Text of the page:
Hemut Berger in Salon Kitty, the only man who not even a swastika can fear. Getty Images
I met the recently deceased Helmut Berger, the most handsome man in the universe, saving the distances, in 1981, when, already in decline (his decline was longer than that of the Buddenbrooks), he was filming in Barcelona Victoria! The great adventure of a people, by Antoni Ribas. I point out from the outset, and I'm very sorry, that I'm not going to make any sensational revelations about Helmut a la Miguel Bosé (who then, by the way, I thought was quite much, especially when I imitated him dancing Super Superman: we all have a past).
It occurred, my fleeting encounter with Berger, at the birthday party of my brother-in-law, Carli Poch, in which the Austrian actor appeared without anyone having invited him and already loaded, and almost reached the hands with the host to get violent with his girlfriend, Ana, because he took a picture. He tried to take the camera away in a bad way and my brother-in-law, who was not dragged by anyone, took him by the lapels of his jacket and told him that at his party there was a free photo just as there was an open bar, Helmut whatever your name is. I have always had an ambivalent opinion of the actor of The Fall of the Gods (1969), and not only because he was avowedly bisexual and his tastes so broad: from Visconti to Bosé and from Ursula Andress to the girl in The Exorcist, Linda Blair, with whom he coincided in the filming of Victoria in Entebbe, 1976. without forgetting the pyroclastic Florinda Bolkan, whom we remember especially hooked on Tony Musante's oboe in Anonymous Venetian.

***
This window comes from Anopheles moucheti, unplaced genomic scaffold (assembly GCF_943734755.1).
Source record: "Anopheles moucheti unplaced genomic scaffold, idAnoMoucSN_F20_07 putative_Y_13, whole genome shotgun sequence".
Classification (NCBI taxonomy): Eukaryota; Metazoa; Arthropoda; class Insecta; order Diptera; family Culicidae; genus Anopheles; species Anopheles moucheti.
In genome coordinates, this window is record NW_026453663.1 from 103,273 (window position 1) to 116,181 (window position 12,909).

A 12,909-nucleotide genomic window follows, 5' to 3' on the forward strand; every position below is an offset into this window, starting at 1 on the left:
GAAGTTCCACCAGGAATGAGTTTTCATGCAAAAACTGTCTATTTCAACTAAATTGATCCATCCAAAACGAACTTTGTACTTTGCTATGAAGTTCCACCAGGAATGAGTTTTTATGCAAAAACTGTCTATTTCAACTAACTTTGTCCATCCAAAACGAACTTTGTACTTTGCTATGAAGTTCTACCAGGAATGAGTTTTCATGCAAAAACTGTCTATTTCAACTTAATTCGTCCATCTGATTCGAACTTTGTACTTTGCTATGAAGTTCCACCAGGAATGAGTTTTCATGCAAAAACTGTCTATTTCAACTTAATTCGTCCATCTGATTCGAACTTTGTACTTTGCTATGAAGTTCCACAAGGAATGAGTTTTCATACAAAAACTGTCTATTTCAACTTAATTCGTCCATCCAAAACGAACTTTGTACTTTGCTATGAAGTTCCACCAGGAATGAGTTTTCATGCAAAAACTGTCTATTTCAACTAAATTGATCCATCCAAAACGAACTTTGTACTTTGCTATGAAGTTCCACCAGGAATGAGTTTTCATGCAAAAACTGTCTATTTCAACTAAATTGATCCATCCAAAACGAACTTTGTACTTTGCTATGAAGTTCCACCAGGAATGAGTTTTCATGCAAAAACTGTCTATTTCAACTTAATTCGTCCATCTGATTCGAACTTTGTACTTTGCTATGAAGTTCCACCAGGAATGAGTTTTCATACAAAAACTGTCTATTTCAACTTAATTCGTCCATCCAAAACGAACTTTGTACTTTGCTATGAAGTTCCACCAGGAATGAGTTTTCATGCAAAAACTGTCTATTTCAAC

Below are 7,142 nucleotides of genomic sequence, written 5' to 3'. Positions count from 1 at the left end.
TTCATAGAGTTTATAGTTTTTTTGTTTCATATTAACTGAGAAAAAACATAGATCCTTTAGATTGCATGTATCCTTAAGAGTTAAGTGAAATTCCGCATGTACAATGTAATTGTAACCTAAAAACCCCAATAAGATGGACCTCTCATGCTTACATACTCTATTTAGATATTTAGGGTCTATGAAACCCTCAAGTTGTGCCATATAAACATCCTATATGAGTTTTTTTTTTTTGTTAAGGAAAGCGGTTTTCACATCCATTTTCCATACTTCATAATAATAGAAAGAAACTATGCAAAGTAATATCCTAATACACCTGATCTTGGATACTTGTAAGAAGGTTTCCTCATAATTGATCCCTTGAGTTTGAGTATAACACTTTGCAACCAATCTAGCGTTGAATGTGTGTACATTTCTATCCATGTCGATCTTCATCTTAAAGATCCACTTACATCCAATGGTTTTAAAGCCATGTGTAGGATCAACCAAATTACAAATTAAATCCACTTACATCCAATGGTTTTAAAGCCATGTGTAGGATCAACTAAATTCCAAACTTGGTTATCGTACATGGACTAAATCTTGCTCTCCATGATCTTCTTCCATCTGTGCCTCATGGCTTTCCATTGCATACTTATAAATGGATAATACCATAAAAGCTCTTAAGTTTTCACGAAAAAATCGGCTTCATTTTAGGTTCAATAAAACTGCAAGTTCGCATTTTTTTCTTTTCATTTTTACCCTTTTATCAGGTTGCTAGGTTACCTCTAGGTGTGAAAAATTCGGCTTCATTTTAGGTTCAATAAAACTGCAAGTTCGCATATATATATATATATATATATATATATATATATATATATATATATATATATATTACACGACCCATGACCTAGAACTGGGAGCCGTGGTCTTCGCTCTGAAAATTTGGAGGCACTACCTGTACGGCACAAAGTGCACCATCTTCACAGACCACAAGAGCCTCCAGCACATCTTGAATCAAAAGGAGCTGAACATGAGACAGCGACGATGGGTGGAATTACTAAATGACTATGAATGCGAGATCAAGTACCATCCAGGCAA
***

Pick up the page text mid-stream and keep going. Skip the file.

De Berger is hard for me to say if I like him as an actor or not, and especially to judge his way of dressing. In clothing, Helmut went from exquisite to tacky without seeming to care (or notice). I think he looked so handsome that he was as much about going as much as Ludwig II as a gigolo or a chapero, a party at Neuschwanstein Castle with Sissi or a jet set farra in Friedrichsruh with Gunilla. I would look at the closet and say to his clothes: "what a chance you have today".
I have to admit that I have always wanted to wear tennis as did his character of Alberto in The Garden of the Finzi-Contini (1970), where he competed in beauty, class and elegance with Dominique Sanda (miss wet shirt of the Jewish community of Ferrara). In The Picture of Dorian Gray came out in balls with great naturalness and it is curious to think that, over the years, it seemed that the one who aged badly was him and not the painting. We remember Helmut as one of those who has best dressed in the Nazi uniform in the cinema: come on, Ernst Röhm sees it and gives a new meaning to the night of the long knives. But today I would like to remember above all Helmut Berger for a film not very well known that nevertheless for me as a teenager was a great romantic shock, from which I have not yet recovered, A butterfly with bloody wings (1971), by Duccio Tessari. It was a giallo that happened in Bergamo and in which a young and introverted pianist, Giorgio, became a criminal to avenge the murder of his young and beautiful lover Françoise (Carole André). For all his cockiness, vicious narcissism and bad movies, I will never forget Berger playing on the verge of tears, obsessively, over and over again the beginning of Tchaikovsky's Piano Concerto No. 1. Rest in peace, Helmut, handsome.
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